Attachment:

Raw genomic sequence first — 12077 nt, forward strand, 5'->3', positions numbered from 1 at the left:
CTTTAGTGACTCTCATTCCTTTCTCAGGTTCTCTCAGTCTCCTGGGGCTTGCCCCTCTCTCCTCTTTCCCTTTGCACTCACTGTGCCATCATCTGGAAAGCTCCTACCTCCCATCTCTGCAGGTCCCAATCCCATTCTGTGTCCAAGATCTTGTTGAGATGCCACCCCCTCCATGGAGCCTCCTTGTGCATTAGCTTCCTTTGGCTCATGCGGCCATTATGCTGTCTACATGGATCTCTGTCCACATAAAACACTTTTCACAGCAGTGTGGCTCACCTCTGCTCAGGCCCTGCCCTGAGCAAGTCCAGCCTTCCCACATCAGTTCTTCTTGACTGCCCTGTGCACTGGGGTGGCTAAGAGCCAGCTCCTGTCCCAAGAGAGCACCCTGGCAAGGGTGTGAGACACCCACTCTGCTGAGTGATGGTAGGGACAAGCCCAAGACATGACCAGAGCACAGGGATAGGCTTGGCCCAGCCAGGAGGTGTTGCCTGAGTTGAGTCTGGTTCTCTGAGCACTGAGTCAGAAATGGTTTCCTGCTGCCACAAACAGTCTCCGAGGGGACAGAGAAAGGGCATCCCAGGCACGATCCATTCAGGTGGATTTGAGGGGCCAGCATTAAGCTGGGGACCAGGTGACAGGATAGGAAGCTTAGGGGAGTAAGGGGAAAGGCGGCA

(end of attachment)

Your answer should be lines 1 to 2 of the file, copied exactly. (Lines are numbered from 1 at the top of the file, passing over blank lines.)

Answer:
Raw genomic sequence first — 12077 nt, forward strand, 5'->3', positions numbered from 1 at the left:
CTTTAGTGACTCTCATTCCTTTCTCAGGTTCTCTCAGTCTCCTGGGGCTTGCCCCTCTCTCCTCTTTCCCTTTGCACTCACTGTGCCATCATCTGGAAAGCTCCTACCTCCCATCTCTGCAGGTCCCAATCCCATTCTGTGTCCAAGATCTTGTTGAGATGCCACCCCCTCCATGGAGCCTCCTTGTGCATTAGCTTCCTTTGGCTCATGCGGCCATTATGCTGTCTACATGGATCTCTGTCCACATAAAACACTTTTCACAGCAGTGTGGCTCACCTCTGCTCAGGCCCTGCCCTGAGCAAGTCCAGCCTTCCCACATCAGTTCTTCTTGACTGCCCTGTGCACTGGGGTGGCTAAGAGCCAGCTCCTGTCCCAAGAGAGCACCCTGGCAAGGGTGTGAGACACCCACTCTGCTGAGTGATGGTAGGGACAAGCCCAAGACATGACCAGAGCACAGGGATAGGCTTGGCCCAGCCAGGAGGTGTTGCCTGAGTTGAGTCTGGTTCTCTGAGCACTGAGTCAGAAATGGTTTCCTGCTGCCACAAACAGTCTCCGAGGGGACAGAGAAAGGGCATCCCAGGCACGATCCATTCAGGTGGATTTGAGGGGCCAGCATTAAGCTGGGGACCAGGTGACAGGATAGGAAGCTTAGGGGAGTAAGGGGAAAGGCGGCA